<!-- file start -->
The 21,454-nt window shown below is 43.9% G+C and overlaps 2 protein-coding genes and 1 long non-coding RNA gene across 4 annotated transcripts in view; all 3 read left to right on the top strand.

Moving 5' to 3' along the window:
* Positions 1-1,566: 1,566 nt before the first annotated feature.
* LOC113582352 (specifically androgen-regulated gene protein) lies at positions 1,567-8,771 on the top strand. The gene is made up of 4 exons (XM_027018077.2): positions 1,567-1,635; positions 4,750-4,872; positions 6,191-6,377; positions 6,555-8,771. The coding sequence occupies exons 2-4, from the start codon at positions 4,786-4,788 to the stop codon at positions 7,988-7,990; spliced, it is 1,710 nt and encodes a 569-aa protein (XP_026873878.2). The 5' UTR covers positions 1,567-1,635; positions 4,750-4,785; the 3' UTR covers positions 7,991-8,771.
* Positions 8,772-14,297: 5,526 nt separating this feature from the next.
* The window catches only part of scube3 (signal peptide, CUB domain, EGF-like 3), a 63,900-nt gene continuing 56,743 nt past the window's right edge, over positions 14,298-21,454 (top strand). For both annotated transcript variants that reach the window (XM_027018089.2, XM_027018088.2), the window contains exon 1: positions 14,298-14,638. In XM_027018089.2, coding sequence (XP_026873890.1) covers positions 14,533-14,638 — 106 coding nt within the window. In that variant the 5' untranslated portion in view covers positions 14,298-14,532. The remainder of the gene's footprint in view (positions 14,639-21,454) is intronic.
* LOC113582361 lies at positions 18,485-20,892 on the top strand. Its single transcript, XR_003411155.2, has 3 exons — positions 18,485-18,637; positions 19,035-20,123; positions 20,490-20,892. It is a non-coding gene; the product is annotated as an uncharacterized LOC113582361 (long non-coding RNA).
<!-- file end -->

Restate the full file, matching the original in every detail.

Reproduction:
The 21,454-nt window shown below is 43.9% G+C and overlaps 2 protein-coding genes and 1 long non-coding RNA gene across 4 annotated transcripts in view; all 3 read left to right on the top strand.

Moving 5' to 3' along the window:
* Positions 1-1,566: 1,566 nt before the first annotated feature.
* LOC113582352 (specifically androgen-regulated gene protein) lies at positions 1,567-8,771 on the top strand. The gene is made up of 4 exons (XM_027018077.2): positions 1,567-1,635; positions 4,750-4,872; positions 6,191-6,377; positions 6,555-8,771. The coding sequence occupies exons 2-4, from the start codon at positions 4,786-4,788 to the stop codon at positions 7,988-7,990; spliced, it is 1,710 nt and encodes a 569-aa protein (XP_026873878.2). The 5' UTR covers positions 1,567-1,635; positions 4,750-4,785; the 3' UTR covers positions 7,991-8,771.
* Positions 8,772-14,297: 5,526 nt separating this feature from the next.
* The window catches only part of scube3 (signal peptide, CUB domain, EGF-like 3), a 63,900-nt gene continuing 56,743 nt past the window's right edge, over positions 14,298-21,454 (top strand). For both annotated transcript variants that reach the window (XM_027018089.2, XM_027018088.2), the window contains exon 1: positions 14,298-14,638. In XM_027018089.2, coding sequence (XP_026873890.1) covers positions 14,533-14,638 — 106 coding nt within the window. In that variant the 5' untranslated portion in view covers positions 14,298-14,532. The remainder of the gene's footprint in view (positions 14,639-21,454) is intronic.
* LOC113582361 lies at positions 18,485-20,892 on the top strand. Its single transcript, XR_003411155.2, has 3 exons — positions 18,485-18,637; positions 19,035-20,123; positions 20,490-20,892. It is a non-coding gene; the product is annotated as an uncharacterized LOC113582361 (long non-coding RNA).